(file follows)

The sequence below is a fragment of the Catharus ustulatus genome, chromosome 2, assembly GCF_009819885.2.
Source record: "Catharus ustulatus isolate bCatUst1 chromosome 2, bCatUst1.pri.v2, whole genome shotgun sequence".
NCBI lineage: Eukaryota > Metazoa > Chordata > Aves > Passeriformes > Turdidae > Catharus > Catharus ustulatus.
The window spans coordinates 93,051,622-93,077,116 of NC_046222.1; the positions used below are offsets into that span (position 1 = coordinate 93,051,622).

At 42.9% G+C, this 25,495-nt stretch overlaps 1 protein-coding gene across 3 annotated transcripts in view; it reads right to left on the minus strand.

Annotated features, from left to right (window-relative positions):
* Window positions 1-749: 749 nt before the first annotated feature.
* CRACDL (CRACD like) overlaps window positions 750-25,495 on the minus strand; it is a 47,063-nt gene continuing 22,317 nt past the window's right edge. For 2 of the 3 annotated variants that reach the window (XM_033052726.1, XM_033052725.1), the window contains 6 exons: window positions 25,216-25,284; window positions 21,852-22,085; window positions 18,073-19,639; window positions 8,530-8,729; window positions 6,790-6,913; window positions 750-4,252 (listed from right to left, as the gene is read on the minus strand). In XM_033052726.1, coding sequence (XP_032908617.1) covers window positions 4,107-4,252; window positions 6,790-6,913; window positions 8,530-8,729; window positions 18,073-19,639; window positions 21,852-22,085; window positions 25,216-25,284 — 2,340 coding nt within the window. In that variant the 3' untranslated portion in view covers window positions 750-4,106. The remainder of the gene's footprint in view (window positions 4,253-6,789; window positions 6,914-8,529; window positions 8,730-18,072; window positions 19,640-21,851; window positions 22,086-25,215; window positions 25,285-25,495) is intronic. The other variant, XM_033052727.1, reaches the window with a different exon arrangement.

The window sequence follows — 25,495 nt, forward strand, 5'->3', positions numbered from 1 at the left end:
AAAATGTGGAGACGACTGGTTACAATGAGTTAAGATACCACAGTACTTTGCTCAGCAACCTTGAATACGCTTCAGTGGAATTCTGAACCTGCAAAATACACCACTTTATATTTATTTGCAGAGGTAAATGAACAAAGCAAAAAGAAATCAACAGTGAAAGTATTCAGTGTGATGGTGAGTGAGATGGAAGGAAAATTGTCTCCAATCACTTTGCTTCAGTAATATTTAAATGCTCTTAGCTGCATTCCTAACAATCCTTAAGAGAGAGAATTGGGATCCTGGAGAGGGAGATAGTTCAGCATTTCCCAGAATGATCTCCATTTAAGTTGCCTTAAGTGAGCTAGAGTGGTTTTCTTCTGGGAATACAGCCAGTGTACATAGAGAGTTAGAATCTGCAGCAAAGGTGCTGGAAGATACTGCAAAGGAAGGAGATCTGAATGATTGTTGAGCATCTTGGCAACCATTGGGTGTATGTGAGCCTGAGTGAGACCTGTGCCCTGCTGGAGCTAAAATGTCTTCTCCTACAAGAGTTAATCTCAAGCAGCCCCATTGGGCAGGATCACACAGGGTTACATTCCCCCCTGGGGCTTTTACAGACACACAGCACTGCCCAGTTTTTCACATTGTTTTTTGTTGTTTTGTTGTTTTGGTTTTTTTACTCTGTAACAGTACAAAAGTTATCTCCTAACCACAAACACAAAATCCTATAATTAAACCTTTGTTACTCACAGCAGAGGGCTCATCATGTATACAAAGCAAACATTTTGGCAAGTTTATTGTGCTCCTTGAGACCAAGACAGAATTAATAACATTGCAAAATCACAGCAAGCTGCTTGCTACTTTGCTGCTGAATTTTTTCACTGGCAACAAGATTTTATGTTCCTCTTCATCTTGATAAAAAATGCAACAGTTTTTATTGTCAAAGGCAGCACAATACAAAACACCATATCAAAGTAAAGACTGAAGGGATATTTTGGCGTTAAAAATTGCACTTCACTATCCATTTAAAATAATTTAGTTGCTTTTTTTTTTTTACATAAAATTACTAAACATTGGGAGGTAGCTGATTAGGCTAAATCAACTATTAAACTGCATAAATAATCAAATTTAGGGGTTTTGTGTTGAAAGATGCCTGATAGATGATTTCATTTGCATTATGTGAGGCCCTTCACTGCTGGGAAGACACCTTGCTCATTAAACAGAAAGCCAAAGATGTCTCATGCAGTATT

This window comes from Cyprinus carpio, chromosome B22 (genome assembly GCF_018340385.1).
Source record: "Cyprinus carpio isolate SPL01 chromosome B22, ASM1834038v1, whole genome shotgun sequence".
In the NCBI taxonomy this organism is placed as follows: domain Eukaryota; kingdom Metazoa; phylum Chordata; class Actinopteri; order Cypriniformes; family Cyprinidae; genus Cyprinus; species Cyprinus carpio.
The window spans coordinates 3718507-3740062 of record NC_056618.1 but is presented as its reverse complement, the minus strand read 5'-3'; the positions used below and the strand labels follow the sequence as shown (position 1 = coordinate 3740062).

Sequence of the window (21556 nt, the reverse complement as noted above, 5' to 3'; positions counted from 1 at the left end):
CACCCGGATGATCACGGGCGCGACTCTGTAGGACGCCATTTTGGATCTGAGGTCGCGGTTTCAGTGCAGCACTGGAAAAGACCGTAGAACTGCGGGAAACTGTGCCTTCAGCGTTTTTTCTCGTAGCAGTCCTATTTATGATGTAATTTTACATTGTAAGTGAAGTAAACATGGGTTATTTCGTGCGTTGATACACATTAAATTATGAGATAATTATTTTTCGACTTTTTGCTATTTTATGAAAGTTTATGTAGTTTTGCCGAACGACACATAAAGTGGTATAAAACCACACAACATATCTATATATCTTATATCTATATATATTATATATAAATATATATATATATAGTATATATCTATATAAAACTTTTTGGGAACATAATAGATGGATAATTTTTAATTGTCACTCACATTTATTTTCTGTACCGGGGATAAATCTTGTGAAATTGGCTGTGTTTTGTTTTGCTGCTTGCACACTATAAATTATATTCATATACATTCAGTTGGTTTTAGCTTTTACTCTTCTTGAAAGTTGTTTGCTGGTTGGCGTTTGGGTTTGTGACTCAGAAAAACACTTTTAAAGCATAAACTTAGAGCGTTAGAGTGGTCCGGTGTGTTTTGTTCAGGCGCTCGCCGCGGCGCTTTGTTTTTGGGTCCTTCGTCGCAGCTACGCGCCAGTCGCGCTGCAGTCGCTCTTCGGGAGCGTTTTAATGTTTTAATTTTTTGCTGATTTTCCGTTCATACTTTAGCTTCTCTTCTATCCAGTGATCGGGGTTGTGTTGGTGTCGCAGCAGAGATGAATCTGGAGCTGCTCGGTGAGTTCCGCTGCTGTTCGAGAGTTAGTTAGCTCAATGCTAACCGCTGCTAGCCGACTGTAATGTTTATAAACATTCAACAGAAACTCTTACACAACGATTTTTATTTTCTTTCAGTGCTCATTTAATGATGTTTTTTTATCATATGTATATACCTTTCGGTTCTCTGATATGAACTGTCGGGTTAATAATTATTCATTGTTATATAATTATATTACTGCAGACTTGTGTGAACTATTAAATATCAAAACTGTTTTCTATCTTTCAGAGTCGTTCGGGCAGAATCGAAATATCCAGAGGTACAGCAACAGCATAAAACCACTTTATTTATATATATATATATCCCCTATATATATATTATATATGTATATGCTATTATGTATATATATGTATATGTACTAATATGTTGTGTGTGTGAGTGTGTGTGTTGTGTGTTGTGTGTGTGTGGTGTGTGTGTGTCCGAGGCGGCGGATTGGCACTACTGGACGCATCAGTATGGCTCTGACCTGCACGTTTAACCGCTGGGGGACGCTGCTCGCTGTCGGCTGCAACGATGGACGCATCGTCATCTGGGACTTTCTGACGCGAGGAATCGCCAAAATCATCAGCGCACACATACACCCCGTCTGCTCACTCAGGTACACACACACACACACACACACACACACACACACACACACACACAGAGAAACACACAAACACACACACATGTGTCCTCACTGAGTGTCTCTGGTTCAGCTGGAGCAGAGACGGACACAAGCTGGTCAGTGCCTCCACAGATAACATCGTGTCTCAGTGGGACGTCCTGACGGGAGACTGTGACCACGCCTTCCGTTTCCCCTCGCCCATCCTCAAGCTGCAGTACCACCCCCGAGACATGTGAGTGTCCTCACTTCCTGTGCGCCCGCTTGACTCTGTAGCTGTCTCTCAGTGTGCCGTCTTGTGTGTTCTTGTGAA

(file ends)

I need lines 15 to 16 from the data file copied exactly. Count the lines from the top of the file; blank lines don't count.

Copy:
Sequence of the window (21556 nt, the reverse complement as noted above, 5' to 3'; positions counted from 1 at the left end):
CACCCGGATGATCACGGGCGCGACTCTGTAGGACGCCATTTTGGATCTGAGGTCGCGGTTTCAGTGCAGCACTGGAAAAGACCGTAGAACTGCGGGAAACTGTGCCTTCAGCGTTTTTTCTCGTAGCAGTCCTATTTATGATGTAATTTTACATTGTAAGTGAAGTAAACATGGGTTATTTCGTGCGTTGATACACATTAAATTATGAGATAATTATTTTTCGACTTTTTGCTATTTTATGAAAGTTTATGTAGTTTTGCCGAACGACACATAAAGTGGTATAAAACCACACAACATATCTATATATCTTATATCTATATATATTATATATAAATATATATATATATAGTATATATCTATATAAAACTTTTTGGGAACATAATAGATGGATAATTTTTAATTGTCACTCACATTTATTTTCTGTACCGGGGATAAATCTTGTGAAATTGGCTGTGTTTTGTTTTGCTGCTTGCACACTATAAATTATATTCATATACATTCAGTTGGTTTTAGCTTTTACTCTTCTTGAAAGTTGTTTGCTGGTTGGCGTTTGGGTTTGTGACTCAGAAAAACACTTTTAAAGCATAAACTTAGAGCGTTAGAGTGGTCCGGTGTGTTTTGTTCAGGCGCTCGCCGCGGCGCTTTGTTTTTGGGTCCTTCGTCGCAGCTACGCGCCAGTCGCGCTGCAGTCGCTCTTCGGGAGCGTTTTAATGTTTTAATTTTTTGCTGATTTTCCGTTCATACTTTAGCTTCTCTTCTATCCAGTGATCGGGGTTGTGTTGGTGTCGCAGCAGAGATGAATCTGGAGCTGCTCGGTGAGTTCCGCTGCTGTTCGAGAGTTAGTTAGCTCAATGCTAACCGCTGCTAGCCGACTGTAATGTTTATAAACATTCAACAGAAACTCTTACACAACGATTTTTATTTTCTTTCAGTGCTCATTTAATGATGTTTTTTTATCATATGTATATACCTTTCGGTTCTCTGATATGAACTGTCGGGTTAATAATTATTCATTGTTATATAATTATATTACTGCAGACTTGTGTGAACTATTAAATATCAAAACTGTTTTCTATCTTTCAGAGTCGTTCGGGCAGAATCGAAATATCCAGAGGTACAGCAACAGCATAAAACCACTTTATTTATATATATATATATCCCCTATATATATATTATATATGTATATGCTATTATGTATATATATGTATATGTACTAATATGTTGTGTGTGTGAGTGTGTGTGTTGTGTGTTGTGTGTGTGTGGTGTGTGTGTGTCCGAGGCGGCGGATTGGCACTACTGGACGCATCAGTATGGCTCTGACCTGCACGTTTAACCGCTGGGGGACGCTGCTCGCTGTCGGCTGCAACGATGGACGCATCGTCATCTGGGACTTTCTGACGCGAGGAATCGCCAAAATCATCAGCGCACACATACACCCCGTCTGCTCACTCAGGTACACACACACACACACACACACACACACACACACACACACACACAGAGAAACACACAAACACACACACATGTGTCCTCACTGAGTGTCTCTGGTTCAGCTGGAGCAGAGACGGACACAAGCTGGTCAGTGCCTCCACAGATAACATCGTGTCTCAGTGGGACGTCCTGACGGGAGACTGTGACCACGCCTTCCGTTTCCCCTCGCCCATCCTCAAGCTGCAGTACCACCCCCGAGACATGTGAGTGTCCTCACTTCCTGTGCGCCCGCTTGACTCTGTAGCTGTCTCTCAGTGTGCCGTCTTGTGTGTTCTTGTGAA